Agility is not always the answer

Agility is not always the answer

We all know the cliché’ – too big to change – and we’ve all heard the stories of companies that failed to adapt and, thus, are now footnotes in history. The examples are endless. Circuit City. Blockbuster Video, come to mind. And powerhouse brands in the process of failing like Sears and Kmart.
The advice is (almost) always the same: get more agile, slim down and restructure yourself to move quicker and change easier. Well, that CAN be good advice. But sometimes it’s not. In reality, some businesses are just not built to be any different. These are generally designed on a simple process that works as long as you keep the process and make minimal changes to that process.

Examples of this include Walmart and McDonald’s. International powerhouse businesses built on simple concepts that have, literally, become just too massive to change quickly.
McDonald’s is built on a simple, effective program. Get decent, predictable food out to people fast using highly structured processes that involve workers who can be plugged into the process with minimal training.

Customers get consistency and fulfilled expectations. McDonald’s serves billions and billions. Sure, throughout the decades they try different menu items based on shifting consumer tastes, but the basic process remains. There may come a time when they need to revamp their menu, but there’s not likely to ever be a time when people don’t want “cheap and easy” meal options from time to time.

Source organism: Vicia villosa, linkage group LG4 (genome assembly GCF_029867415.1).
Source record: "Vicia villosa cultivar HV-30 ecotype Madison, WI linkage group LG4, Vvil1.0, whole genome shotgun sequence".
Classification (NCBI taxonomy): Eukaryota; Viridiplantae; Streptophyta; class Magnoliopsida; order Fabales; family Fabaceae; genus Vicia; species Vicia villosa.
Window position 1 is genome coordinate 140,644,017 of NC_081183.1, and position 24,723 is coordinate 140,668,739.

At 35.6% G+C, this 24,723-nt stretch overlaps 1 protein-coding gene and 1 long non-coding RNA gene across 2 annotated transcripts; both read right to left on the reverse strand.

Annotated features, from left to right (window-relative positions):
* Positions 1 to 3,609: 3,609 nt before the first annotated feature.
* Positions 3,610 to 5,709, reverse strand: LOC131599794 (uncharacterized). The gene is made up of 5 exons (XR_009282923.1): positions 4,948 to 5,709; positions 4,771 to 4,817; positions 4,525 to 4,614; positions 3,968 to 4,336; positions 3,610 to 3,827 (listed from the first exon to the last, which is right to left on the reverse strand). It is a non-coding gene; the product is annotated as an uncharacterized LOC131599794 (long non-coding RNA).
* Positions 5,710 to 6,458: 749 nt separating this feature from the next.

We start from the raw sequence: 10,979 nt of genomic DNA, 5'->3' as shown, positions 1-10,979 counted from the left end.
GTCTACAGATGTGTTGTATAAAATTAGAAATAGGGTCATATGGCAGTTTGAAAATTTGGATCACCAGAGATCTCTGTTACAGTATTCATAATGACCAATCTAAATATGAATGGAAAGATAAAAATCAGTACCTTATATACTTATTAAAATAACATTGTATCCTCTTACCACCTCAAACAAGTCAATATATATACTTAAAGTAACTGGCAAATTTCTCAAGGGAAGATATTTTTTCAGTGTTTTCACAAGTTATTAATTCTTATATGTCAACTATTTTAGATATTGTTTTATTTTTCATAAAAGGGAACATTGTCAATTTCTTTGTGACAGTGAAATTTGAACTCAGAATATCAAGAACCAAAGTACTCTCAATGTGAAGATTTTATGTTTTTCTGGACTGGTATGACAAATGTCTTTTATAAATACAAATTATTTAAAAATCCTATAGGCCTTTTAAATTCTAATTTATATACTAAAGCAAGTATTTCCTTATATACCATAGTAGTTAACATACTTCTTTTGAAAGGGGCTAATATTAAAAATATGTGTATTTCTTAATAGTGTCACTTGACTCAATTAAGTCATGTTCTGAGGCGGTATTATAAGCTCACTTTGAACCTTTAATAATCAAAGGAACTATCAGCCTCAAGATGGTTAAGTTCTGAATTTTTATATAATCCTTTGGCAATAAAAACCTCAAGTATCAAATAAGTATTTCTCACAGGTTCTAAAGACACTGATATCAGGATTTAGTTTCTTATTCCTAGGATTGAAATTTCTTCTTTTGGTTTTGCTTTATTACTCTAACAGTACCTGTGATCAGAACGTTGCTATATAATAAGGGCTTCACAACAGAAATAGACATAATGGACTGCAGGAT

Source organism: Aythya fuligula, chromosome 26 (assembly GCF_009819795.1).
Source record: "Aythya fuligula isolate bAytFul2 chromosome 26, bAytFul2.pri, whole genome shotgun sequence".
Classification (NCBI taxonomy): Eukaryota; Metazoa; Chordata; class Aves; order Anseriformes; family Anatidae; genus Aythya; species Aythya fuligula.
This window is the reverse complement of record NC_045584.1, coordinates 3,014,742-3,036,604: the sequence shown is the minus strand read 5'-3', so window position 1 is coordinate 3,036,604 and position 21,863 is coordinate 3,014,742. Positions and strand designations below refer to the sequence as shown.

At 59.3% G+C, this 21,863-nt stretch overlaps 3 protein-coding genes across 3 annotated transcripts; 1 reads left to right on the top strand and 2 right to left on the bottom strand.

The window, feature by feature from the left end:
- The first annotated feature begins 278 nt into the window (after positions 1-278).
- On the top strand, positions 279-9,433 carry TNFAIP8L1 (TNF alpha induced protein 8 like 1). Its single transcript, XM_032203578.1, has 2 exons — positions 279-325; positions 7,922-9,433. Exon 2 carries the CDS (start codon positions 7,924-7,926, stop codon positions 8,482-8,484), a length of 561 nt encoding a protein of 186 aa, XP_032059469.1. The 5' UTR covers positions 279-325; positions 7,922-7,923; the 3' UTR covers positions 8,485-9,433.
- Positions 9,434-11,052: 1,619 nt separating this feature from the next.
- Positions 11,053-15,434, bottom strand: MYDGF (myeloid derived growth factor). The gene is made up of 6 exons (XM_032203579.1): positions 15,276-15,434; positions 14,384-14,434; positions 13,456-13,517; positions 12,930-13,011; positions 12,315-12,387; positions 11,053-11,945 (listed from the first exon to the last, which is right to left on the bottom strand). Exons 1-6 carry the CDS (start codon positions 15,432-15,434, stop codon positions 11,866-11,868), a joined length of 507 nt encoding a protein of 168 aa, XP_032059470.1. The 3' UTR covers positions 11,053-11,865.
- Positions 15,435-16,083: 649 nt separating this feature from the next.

Walmart is also built on a simple philosophy. Buy big and sell cheap. Most folks admit not really enjoying the shopping experience, but they go by the tens of millions because they can get just about everything they want – and then some – and they can get it cheap in a single stop. Again, the concept here is cheap and easy. That’s really what Walmart delivers.

That’s why, back in October of 2015, some people rolled their eyes when Walmart announced plans to “get more agile” as a company. Sure, they could trim here and there, but does anyone really believe Walmart will ever be as agile as some of its online competitors? Think about it. This is a $450 BILLION company with more than 2 million employees. It is the ultimate brick and mortar survivor. So, sure, Amazon is peeling away at Walmart’s market share, but when was the last time you were in a store that wasn’t packed?

The point is, “agility” is a relative term. Some companies need to streamline. Others need to up their online game. Most don’t need to completely reinvent the wheel or tear down all their processes and rebuild from the ground up. But all too often, that’s the message sent when people talk about business agility.

The principle is simple here, friends. When you start talking about agility, understand what that should mean and should look like for YOUR business. Don’t try to assume someone else’s vision or copy another company’s strategy.

Remember, football needs linemen and running backs, big strong stalwarts and quick flashy movers … and so does business.

Chris Burch is a venture capitalist and investor of Cocoon9 tiny houses.

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